Caring for Jose includes fresh water and meals that include Timothy hay, chinchilla food from the pet store and broccoli.  His litter box needs to be cleaned weekly as well. “All in all, my chinchilla is easy to care for. He is sarcastic, funny and just a nice animal to be around.”

In recent years, hedgehogs have increased in popularity as pets.  While these little animals can make terrific companions when housed and fed appropriately, they are not for everyone.

After much research and learning about the unique needs of a hedgehog, Emily Strickland welcomed Beatrice to her family. Known for bonding with one or two people only, Strickland made sure to socialize and hold Beatrice often.

Hedgehogs are nocturnal, sleeping a good portion of the day and running in wheels at night.  “Beatrice stays in my shirt pocket and sleeps all day.” Additionally, Strickland made a special pouch for Beatrice so she could go with her wherever she goes. “I take her to the store or movies or for a walk with her inside the pouch.  She loves to be warm and sleep in her pouch.”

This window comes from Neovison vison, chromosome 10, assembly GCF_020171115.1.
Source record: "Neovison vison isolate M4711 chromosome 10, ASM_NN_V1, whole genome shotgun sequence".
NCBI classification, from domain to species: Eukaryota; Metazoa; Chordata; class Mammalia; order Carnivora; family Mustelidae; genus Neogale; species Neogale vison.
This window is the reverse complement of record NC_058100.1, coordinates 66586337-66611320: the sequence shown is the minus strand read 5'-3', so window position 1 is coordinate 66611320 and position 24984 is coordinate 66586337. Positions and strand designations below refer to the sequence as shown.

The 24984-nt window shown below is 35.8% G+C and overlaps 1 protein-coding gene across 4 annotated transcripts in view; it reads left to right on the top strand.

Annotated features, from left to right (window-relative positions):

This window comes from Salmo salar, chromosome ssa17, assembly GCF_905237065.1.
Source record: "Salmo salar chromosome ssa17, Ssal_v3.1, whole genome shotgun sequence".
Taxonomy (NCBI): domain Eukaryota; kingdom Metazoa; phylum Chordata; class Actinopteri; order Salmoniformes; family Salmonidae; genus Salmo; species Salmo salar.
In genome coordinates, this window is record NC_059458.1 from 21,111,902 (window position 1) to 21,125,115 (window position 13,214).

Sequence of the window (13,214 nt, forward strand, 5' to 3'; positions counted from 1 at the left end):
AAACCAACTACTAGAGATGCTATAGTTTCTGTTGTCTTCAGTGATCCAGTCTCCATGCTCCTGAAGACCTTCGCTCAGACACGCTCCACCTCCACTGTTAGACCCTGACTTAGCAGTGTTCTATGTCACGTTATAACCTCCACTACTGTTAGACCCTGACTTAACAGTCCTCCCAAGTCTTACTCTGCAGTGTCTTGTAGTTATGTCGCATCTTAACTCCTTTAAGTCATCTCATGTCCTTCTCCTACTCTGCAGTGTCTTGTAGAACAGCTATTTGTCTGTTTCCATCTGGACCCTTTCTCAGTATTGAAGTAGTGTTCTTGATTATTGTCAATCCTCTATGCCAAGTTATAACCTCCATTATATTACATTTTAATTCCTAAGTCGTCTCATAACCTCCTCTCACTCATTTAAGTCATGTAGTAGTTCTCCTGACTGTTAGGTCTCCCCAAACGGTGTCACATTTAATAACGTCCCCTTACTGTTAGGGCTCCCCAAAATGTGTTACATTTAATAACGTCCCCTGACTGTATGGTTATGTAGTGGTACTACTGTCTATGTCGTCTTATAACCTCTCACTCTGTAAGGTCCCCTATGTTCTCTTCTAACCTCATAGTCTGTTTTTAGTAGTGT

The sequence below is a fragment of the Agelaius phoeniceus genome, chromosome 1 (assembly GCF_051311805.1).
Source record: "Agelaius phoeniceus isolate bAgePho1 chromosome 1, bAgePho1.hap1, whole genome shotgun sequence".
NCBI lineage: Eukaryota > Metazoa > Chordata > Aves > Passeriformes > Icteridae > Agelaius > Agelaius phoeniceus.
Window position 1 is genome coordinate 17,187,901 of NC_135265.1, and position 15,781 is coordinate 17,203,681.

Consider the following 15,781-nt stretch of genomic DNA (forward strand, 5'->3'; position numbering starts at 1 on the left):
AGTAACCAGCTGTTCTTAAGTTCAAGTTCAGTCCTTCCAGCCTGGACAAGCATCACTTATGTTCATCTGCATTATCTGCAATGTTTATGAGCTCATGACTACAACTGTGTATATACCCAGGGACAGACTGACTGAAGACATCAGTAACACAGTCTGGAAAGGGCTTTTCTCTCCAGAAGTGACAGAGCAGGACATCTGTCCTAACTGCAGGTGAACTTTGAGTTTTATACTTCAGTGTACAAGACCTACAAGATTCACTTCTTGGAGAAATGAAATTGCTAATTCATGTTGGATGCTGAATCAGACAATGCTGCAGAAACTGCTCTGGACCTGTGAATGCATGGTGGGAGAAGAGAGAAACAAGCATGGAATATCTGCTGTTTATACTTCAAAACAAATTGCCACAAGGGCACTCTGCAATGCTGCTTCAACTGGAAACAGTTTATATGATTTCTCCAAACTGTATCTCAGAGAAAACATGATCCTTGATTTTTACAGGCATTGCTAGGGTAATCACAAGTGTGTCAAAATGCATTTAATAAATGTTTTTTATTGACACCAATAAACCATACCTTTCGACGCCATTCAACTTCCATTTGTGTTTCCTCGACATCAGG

Hedgehogs have several unique characteristics, including their variety of grunts, squeals, and snorting  sounds. They commonly vocalize when exploring their environments. “They make a hissing sound and crawl into a ball and spike up when they are in a new place or nervous,” Strickland said.

Nancy Beckerich had always been a dog person.  She grew up with English Springer Spaniels. It wasn’t until her oldest daughter begged her for a rabbit that she decided to get one.  After hours in the bunny pavilion at the Indiana State Fair, the Beckerichs’ came home with Peshey, a purebred Netherland Dwarf bunny.